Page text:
Louisville Zoo Saddened by Loss of Seal Pup Emmy (Media Release)

ZOO CONTACT: Kyle Shepherd
502-238-5331 (Media Cell 502-744-5639)
kyle.shepherd@louisvilleky.gov

The Louisville Zoo is mourning the loss of Emmy, a seven-week-old harbor seal pup born on April 29, 2022, at the Zoo. Emmy passed away on Monday, June 20.

Emmy, offspring of Tonie (mother) and Oscar (father), was born underweight and had not been gaining weight as fast as expected, despite good maternal care from her mom. As a result, Glacier Run keepers and veterinary staff intervened to provide supportive care through supplemental feeding and fluid therapy. Despite their efforts, Emmy was still unable to gain weight and thrive.

While her passing has been tough on the Louisville Zoo team, this is not an uncommon occurrence in nature. Up to one-third of harbor seal pups don’t survive on the coasts due to starvation, malnutrition, infection and predation.

“Losing an animal — especially this young — is always hard,” said Dr. Zoli Gyimesi, Zoo Senior Veterinarian. “I’m so proud of the staff for all their efforts; we gave Emmy every chance we could.  We are grateful for the many consultations provided by expert’s around the country and we appreciate the community’s support.”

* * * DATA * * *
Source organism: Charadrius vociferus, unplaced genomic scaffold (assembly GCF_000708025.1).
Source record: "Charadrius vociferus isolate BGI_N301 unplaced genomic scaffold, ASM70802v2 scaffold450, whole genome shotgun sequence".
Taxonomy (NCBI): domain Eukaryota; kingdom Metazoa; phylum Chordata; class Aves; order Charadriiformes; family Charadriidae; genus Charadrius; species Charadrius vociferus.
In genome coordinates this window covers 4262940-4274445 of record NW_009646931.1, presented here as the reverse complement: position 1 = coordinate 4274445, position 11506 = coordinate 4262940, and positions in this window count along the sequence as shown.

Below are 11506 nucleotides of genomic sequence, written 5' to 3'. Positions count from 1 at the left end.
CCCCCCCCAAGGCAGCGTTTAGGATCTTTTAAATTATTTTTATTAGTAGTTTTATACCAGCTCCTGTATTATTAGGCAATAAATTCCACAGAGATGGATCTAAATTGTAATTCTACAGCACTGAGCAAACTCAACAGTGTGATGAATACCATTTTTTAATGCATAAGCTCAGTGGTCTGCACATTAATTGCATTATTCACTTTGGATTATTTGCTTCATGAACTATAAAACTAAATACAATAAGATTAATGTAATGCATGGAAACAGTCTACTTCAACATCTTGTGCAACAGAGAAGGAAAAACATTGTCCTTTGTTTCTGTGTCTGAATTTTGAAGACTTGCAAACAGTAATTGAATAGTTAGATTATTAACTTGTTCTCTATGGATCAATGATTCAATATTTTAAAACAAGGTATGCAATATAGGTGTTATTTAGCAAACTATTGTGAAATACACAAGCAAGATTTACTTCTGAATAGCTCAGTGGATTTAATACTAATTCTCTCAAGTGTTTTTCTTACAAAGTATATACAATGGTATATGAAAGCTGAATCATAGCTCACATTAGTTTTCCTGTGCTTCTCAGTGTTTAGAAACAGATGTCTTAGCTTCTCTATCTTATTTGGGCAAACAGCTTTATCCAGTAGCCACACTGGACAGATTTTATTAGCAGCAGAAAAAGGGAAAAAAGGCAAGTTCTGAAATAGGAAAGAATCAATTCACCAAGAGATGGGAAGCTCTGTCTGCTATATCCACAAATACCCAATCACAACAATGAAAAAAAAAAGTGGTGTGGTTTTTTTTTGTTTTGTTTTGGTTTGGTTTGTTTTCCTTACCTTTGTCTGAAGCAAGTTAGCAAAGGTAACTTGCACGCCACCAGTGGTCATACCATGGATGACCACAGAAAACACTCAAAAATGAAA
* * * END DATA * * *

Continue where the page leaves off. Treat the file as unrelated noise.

A necropsy will be performed and results will be released at a later date.

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About the Louisville Zoo

Since 2011, under Mayor Fischer’s administration, the Louisville Zoo celebrated its 50th anniversary, opened nine new exhibits and attractions, and won national awards for Glacier Run and School at the Zoo. Considered Kentucky’s most popular not-for-profit paid attraction, the Zoo welcomed nearly 9 million guests in the last decade. In 2021, the Zoo was voted “Best Place to Take Kids in Summer,” by LEO Weekly, “Best Kid-Friendly Attraction” by Kentucky Living Magazine and Boo at the Zoo made the Top 10 Halloween Festivals list by thetravel.com. Community Access Memberships, deep-discount days, the Future Healers Got Zoo Buddies partnership and the accessible playground are among prime efforts to make Louisville Zoo even safer, more engaging, and more inclusive. Among the Louisville Zoo’s most successful conservation programs, the black-footed ferret breeding effort produced 1,100 kits and repatriated more than 800 of these most highly endangered, American mammals to the wild.

The Louisville Zoo, a non-profit organization and state Zoo of Kentucky, is dedicated to bettering the bond between people and our planet by providing excellent care for animals, a great experience for visitors, and leadership in scientific research and conservation education. The Zoo is accredited by the Association of Zoos and Aquariums (AZA).

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